Abby’s experience is fairly common with college students who are dealing with losses of significant others, divorce of parents, abortions and struggles to move into adulthood. We, as campus ministers, hear these stories on retreats, listen to these life experiences in other settings and are key in spotting depression and in discerning when professional support might be useful. Most college campuses have mental health services available to students to get through these transition periods, and we need to develop working referral relationships with these professionals.
The most common self depression test (Patient Health Questionnaire, known as PHQ-9) assesses nine key symptoms that interfere with everyday life:
Depression is caused by a combination of genetic, biological, environmental and psychological factors. There are different types of depression, some situational due to life events and some biochemical which only a health professional can assess. There are many different treatment options and drug therapies for all forms of depression.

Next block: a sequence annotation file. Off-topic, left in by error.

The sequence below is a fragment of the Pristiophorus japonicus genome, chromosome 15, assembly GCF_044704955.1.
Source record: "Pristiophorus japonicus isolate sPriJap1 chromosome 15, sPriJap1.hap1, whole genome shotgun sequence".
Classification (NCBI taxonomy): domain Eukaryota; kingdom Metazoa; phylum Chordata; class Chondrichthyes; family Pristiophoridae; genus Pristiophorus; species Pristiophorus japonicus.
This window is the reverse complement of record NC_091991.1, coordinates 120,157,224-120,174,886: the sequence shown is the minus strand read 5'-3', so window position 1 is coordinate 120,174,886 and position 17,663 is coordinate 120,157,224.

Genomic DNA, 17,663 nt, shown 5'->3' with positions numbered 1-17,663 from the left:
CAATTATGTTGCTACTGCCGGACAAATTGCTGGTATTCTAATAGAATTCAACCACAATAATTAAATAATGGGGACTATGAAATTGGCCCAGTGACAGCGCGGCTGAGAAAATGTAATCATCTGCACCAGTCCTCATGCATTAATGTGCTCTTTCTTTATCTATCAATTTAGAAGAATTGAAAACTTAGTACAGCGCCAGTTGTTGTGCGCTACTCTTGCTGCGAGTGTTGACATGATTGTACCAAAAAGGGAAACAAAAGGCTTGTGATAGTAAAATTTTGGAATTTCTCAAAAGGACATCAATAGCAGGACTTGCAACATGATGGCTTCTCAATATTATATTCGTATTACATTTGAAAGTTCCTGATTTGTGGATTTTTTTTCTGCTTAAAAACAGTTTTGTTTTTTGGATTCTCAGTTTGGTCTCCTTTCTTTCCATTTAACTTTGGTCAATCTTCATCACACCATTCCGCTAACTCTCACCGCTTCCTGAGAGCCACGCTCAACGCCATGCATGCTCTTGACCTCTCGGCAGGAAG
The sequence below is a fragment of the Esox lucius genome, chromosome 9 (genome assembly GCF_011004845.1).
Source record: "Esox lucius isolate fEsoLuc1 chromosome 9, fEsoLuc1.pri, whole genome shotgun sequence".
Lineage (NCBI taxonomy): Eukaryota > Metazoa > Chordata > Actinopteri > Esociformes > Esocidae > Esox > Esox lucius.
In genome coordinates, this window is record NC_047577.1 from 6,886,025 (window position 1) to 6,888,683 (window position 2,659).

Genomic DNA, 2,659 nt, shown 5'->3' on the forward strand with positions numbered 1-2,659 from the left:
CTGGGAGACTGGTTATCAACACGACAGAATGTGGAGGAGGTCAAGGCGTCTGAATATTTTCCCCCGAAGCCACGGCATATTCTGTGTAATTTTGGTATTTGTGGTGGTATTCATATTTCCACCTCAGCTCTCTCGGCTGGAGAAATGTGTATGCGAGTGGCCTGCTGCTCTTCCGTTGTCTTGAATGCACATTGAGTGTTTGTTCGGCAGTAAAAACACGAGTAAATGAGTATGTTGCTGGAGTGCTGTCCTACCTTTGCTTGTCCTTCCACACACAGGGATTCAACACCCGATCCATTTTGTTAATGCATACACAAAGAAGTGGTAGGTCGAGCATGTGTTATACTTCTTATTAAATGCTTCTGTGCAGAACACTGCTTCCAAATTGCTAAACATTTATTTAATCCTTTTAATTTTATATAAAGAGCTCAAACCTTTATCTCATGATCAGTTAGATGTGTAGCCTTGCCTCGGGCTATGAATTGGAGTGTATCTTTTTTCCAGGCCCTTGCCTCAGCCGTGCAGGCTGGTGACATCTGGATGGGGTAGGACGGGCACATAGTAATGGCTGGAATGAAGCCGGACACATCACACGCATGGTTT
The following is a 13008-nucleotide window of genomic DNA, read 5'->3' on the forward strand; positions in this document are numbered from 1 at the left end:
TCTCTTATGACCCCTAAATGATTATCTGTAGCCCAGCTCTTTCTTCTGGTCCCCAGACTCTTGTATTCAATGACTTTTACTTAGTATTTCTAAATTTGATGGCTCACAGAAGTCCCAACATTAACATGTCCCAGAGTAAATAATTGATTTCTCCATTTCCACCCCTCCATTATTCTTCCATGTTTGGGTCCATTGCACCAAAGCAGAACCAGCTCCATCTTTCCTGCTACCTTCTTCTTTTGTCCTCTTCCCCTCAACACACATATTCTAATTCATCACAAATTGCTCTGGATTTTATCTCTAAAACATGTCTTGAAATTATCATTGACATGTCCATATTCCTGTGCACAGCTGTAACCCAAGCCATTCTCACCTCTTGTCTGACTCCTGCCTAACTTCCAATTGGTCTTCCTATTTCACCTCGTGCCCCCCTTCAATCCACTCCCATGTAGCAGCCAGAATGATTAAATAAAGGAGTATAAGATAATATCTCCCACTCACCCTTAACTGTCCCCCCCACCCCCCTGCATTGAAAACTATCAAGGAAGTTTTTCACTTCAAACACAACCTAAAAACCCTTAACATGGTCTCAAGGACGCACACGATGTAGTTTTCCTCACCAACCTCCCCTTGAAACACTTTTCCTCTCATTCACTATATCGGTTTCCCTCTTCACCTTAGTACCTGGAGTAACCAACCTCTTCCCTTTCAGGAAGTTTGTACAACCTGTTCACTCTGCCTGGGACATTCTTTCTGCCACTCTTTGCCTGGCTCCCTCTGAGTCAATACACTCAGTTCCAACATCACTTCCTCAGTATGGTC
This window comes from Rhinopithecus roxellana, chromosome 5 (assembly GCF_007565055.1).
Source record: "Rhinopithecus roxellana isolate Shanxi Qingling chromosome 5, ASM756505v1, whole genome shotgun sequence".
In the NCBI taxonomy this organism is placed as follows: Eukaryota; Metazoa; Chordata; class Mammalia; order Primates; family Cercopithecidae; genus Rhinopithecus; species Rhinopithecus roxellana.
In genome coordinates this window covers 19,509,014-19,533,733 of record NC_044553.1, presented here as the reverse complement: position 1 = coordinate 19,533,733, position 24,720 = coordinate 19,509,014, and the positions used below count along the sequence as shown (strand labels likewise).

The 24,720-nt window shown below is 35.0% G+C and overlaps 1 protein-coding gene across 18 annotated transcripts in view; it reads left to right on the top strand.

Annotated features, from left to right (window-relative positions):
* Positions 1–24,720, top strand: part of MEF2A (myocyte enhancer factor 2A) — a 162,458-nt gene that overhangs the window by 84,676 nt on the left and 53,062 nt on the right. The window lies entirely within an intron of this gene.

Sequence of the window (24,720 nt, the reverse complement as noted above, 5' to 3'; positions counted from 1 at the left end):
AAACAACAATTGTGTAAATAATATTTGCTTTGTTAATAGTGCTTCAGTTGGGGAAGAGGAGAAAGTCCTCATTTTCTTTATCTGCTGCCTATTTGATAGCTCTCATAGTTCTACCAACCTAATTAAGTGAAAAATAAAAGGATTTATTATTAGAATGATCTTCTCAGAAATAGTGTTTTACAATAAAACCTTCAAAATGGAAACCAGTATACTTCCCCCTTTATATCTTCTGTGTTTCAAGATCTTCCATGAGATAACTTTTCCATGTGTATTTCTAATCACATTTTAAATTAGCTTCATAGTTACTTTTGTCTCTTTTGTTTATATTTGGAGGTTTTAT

As campus ministers, we have the ability to recognize these key signs of depression and offer not only referrals but invitations to meaningful activities that can increase mood, offer social contact and improve resilience. Asking how students are feeling and assessing if their mood is affecting their life is the first step in providing the care and concern they need during these college experiences.Current data from the spring 2015 study by the American College Health Association) found that more than half of college students have experienced ‘overwhelming anxiety’ sometime over the past year. More than 37 percent of women (and 30 percent of men) report feeling so depressed “that it was difficult to function.” Nearly 48 percent said they “felt things were hopeless” and 60 percent “felt very lonely.” With suicide as the leading cause of death among college students and nearly 10 percent of college students reporting having seriously considered suicide, we need to be alert to the moods of our students and the resources available to meet their mental health needs.
Jane Steinhauser M.Div, D.Min. LPC is a licensed counselor, certified spiritual director and director of Campus Ministry for the Archdiocese of Cincinnati and Sinclair Community
When you head off to college people say, “You'll have the time of your life. You'll make lifelong friendships. You'll find yourself.”